Bass Connections & Duke-Margolis Open Theme
The Duke-Margolis Center for Health Policy has applied and been accepted for a multitude of Bass Connections projects through the University. These projects assist to bridge the gap between the classroom and the real world, giving students a chance to roll up their sleeves and tackle complex societal problems alongside faculty and staff on interdisciplinary teams. Together they work on interdisciplinary teams of graduate and undergraduate students collaborating with the faculty and staff on cutting-edge research that spans subjects, demographic groups, and borders. Duke-Margolis is fortunate to have this opportunity for students and associated faculty.
Current Projects for 2022-2023
Building on the work of the 2021-2022 team, this project team will focus on the policy implications of a January 2022 ruling from the Centers for Medicare and Medicaid Services and the Agency for Healthcare Research and Quality. The ruling (eQMC 165) enables patient-reported self-monitored blood pressure (SMBP) readings to count as valid and reliable measures of the Healthy People 2030 blood pressure quality goals.
This project will adapt the CenteringPregnancy group model, traditionally used as an outpatient service, to an inpatient antepartum service by expanding a pilot study performed in 2019-2020. The team will develop and implement a sustainable inpatient antepartum intervention through Centering groups that can benefit both pregnant women and their babies by increasing length of pregnancy and breastfeeding rates. The intervention will also foster community in a way that supports emotional and mental well-being.
To help the members of PHMO’s HOPE Collaborative increase their knowledge of long-term care practices for LGBTQ+ older adults, this project team will use Human-Centered Design (HCD) to develop an LGBTQ+ Older Adult Resource Box. HCD is a process that incorporates human input in the creation of a particular solution and is driven by four main phases: discover, define, develop and deliver. To ensure the effectiveness of the LGBTQ+ Resource Box, this team will also add an additional phase centered around evaluation.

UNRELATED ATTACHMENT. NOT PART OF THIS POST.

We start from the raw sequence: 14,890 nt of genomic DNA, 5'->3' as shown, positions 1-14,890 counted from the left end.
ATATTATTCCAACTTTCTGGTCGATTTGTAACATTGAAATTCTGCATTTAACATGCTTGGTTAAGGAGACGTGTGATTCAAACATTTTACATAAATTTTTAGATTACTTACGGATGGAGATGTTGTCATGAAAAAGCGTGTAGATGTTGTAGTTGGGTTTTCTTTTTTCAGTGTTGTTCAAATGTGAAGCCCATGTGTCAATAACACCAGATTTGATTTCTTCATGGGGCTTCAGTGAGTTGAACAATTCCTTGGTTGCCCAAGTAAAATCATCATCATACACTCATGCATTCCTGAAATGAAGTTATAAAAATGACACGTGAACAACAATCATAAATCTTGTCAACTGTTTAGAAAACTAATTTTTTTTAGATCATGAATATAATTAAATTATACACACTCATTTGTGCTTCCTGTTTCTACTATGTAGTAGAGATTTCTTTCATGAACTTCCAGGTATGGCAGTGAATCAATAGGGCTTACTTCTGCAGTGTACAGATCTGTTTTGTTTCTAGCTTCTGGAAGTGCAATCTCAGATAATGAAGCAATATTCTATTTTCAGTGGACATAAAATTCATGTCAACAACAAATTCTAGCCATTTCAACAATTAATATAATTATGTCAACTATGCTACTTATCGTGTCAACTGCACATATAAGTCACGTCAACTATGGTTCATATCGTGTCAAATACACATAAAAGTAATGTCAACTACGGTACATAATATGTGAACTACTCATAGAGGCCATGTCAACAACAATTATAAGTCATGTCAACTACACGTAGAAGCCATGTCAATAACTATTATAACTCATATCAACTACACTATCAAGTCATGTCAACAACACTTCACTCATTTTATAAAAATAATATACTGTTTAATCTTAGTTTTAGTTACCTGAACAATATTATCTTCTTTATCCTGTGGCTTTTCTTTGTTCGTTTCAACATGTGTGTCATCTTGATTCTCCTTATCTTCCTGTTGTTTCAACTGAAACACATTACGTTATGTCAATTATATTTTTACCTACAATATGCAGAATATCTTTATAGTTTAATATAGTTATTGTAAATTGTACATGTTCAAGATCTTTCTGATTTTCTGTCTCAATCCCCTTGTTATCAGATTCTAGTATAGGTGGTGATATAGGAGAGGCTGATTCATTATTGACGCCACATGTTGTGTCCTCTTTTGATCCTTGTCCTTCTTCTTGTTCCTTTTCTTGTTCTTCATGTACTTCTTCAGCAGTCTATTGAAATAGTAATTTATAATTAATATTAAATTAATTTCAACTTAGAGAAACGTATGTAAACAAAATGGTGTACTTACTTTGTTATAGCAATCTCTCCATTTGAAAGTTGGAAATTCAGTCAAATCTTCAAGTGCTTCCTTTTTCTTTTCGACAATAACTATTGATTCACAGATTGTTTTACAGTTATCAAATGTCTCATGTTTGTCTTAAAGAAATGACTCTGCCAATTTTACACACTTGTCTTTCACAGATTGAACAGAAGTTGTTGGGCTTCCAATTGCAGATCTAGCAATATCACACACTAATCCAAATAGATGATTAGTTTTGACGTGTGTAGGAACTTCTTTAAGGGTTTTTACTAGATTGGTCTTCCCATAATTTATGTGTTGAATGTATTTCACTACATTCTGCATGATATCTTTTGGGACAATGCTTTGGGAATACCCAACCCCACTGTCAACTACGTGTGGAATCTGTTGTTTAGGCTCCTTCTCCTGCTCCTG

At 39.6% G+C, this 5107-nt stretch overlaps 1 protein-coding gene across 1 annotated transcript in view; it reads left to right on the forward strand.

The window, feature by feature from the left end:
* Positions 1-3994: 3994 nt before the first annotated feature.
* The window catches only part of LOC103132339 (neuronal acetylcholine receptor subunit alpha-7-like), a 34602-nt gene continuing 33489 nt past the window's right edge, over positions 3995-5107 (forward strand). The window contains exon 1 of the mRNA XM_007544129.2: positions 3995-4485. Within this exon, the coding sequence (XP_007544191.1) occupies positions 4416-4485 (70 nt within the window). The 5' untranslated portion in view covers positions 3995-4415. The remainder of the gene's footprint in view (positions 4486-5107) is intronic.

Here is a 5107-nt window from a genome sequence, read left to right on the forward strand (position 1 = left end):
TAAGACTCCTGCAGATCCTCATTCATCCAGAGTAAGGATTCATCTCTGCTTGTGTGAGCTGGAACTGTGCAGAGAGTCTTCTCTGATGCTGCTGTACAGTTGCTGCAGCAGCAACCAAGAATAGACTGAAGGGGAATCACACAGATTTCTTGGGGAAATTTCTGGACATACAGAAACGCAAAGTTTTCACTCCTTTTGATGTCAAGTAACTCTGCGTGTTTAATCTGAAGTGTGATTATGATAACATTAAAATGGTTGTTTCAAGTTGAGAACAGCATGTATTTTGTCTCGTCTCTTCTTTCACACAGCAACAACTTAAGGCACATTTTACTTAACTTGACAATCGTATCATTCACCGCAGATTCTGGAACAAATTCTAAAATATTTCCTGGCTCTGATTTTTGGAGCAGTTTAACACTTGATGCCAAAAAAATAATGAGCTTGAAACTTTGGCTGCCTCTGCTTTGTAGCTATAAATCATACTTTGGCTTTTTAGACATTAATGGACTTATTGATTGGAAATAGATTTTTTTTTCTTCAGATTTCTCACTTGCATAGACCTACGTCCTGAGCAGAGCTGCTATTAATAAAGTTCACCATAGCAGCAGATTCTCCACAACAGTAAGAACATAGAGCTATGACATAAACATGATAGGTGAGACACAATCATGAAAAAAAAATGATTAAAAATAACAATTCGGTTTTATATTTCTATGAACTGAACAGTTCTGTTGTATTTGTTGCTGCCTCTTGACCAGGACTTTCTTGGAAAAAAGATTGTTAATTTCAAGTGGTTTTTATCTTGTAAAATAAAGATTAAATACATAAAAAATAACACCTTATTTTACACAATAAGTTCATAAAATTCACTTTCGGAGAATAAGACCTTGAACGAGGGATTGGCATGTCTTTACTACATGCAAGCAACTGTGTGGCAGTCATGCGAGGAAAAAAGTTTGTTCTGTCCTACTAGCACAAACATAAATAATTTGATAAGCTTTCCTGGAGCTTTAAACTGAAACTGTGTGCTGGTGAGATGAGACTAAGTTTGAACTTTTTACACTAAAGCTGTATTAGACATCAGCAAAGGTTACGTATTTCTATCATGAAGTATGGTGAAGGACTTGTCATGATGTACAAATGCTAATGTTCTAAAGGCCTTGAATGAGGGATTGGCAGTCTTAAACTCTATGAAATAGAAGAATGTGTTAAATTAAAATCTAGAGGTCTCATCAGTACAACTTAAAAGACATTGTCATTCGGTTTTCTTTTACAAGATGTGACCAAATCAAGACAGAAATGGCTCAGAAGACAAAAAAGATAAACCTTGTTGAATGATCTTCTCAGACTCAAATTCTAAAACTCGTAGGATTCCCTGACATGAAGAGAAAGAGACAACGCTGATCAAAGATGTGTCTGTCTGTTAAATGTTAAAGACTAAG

This project team will address the care gaps of patients with head and neck cancer (HNC) by synthesizing available evidence across disability studies, theology, head and neck surgery, epidemiology and palliative care. The broader goal of this project is to propose a paradigm of care that walks alongside patients from diagnosis through and beyond treatment, offering symptom management and seeking patient flourishing.
Building on the work of previous NC Early Childhood Action Plan teams, this project team will build on cross-sector early childhood research to address the scarcity of child-focused developmental and behavioral health services and the complexities in navigating service bureaucracies. Team members will work to understand the barriers faced by Latinx families when attempting to access community, educational and health system-based developmental, behavioral and mental health services for children.
Building on the work of the 2021-2022 team, this project team will focus on developing treatments to help women manage pain and changes that occur following cancer treatment and childbirth. The goals of this project are to conduct two intervention development studies grounded in the biopsychosocial model.
REGAIN is a collaboration between Duke Health (including the School of Medicine and the School of Nursing) and Duke University. The aim is to develop and implement a roadmap for goals of care conversations for Duke Health patients with serious illnesses. Led by the Duke Center for Palliative Care, and supported by the health system and academic partners, REGAIN will be Duke Health’s strategy for ensuring that all patients have access to open accurate and empathetic communication about their goals for care.
NC Medicaid Reform Advisory Team (2016-2017)